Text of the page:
- Brush sizes. I usually use a 5 pixel hard brush for
the base and a 3 or 4 pixel hard brush for the highlight and shade.
- Quick Glyphs. Quick glyphs are line drawings done in
Photoshop to show how the glyphs can be quickly drawn or represented in a shorthand
fashion. They are 60x60 pixels in size with a white background and sketched in blue
- Dimensions. Tables, mastheads, footer button bars all
have total widths of 500 pixels. Regular text, of course, expands to fit the size
of the screen.
- Background. The background of all pages is white. A
background image may be found on the eight main section pages but is not found on
- Headers. All pages other than the eight main section
pages have an MG Taylor logo at the top of the page centered. A button bar appears
directly below the logo, also centered. That's followed by the page glyph, if any.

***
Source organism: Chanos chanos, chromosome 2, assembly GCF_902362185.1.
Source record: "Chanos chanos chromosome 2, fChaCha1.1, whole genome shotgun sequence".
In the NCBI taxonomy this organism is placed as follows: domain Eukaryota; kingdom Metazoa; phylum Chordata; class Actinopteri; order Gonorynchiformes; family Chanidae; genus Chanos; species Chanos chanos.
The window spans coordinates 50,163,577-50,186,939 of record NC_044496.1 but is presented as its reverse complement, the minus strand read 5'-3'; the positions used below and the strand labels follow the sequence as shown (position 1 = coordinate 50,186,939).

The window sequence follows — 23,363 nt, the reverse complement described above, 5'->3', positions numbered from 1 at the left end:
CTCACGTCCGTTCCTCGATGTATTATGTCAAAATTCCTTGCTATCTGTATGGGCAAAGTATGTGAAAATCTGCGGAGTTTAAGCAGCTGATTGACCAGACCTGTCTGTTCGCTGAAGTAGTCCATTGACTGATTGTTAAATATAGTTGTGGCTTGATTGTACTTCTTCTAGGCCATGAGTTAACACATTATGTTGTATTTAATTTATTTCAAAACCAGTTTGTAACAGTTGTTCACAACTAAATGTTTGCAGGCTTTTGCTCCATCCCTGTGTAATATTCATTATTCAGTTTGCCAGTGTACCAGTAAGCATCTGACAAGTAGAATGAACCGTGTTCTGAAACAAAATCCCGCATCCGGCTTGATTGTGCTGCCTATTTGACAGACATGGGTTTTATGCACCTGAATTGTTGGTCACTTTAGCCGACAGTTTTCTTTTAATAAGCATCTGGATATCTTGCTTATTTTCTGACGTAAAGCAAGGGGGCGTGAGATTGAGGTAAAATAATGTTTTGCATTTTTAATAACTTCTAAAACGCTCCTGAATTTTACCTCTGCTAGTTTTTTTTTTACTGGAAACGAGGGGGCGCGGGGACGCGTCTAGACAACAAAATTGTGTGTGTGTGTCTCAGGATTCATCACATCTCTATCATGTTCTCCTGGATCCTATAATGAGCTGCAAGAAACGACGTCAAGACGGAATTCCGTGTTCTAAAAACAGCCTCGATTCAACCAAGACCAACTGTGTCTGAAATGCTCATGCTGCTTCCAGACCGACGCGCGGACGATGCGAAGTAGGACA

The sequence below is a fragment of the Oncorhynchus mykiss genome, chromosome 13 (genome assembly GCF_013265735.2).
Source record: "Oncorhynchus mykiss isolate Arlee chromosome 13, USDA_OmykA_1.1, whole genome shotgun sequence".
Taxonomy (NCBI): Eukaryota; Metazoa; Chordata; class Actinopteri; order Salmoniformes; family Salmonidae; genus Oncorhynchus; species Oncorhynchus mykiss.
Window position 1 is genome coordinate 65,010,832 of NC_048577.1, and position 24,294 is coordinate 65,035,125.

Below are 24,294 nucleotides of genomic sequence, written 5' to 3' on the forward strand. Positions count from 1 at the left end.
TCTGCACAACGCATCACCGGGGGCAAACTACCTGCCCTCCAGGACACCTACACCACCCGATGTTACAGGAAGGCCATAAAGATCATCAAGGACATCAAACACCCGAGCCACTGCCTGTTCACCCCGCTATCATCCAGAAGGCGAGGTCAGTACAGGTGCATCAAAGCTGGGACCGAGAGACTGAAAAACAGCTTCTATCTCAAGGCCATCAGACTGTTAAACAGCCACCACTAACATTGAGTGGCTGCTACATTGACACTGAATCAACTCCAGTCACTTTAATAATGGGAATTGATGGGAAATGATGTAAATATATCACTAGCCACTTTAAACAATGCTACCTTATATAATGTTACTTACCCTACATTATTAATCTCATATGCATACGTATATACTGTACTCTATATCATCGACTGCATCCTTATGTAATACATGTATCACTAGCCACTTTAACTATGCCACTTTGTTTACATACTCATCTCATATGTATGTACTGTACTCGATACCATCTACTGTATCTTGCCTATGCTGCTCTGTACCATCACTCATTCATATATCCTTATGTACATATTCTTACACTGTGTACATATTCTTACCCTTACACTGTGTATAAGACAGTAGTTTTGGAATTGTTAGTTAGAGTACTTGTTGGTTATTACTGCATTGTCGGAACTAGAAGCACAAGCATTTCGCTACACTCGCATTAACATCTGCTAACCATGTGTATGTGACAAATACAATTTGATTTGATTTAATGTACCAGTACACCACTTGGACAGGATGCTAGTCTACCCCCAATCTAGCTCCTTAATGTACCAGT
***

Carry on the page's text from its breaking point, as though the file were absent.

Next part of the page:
The title of the page follows in Heading 2 style, centered. The date the page was
originally published follows in Normal style, bold, centered.
- Tables. Keep the width at or under 500 pixels to match
with the other pages. Most tables are centered.
- Buttons. I have created several buttons of the "blended
sausage" variety. If you would like the buttons in their native Freehand 7.0
or Photoshop formats, let me know
and I'll e-mail them to you.
- Footers. The standard three-button button bar is at
the bottom of the page. It may be left justified or centered depending on what appears
above it. Below the button bar is a link to our copyright page, centered, Normal
- Infolog. Below the button bar is a TT style infolog
number in reduced font size, centered. The infolog is the year, month, day, hour,
minute, second local time (converted to a 24 hour clock) of the creation of the page,
followed by the characters "web" and two or three initials of the creator
of the page. Don't use two character abbreviations for the year! We're almost into
the next century!
For example, a page created by Miles J. Smith on October 16, 1997 at 3:45:20PM would
have an infolog number like this:
copyright © 1997, MG Taylor Corporation.
All rights reserved
terms and conditions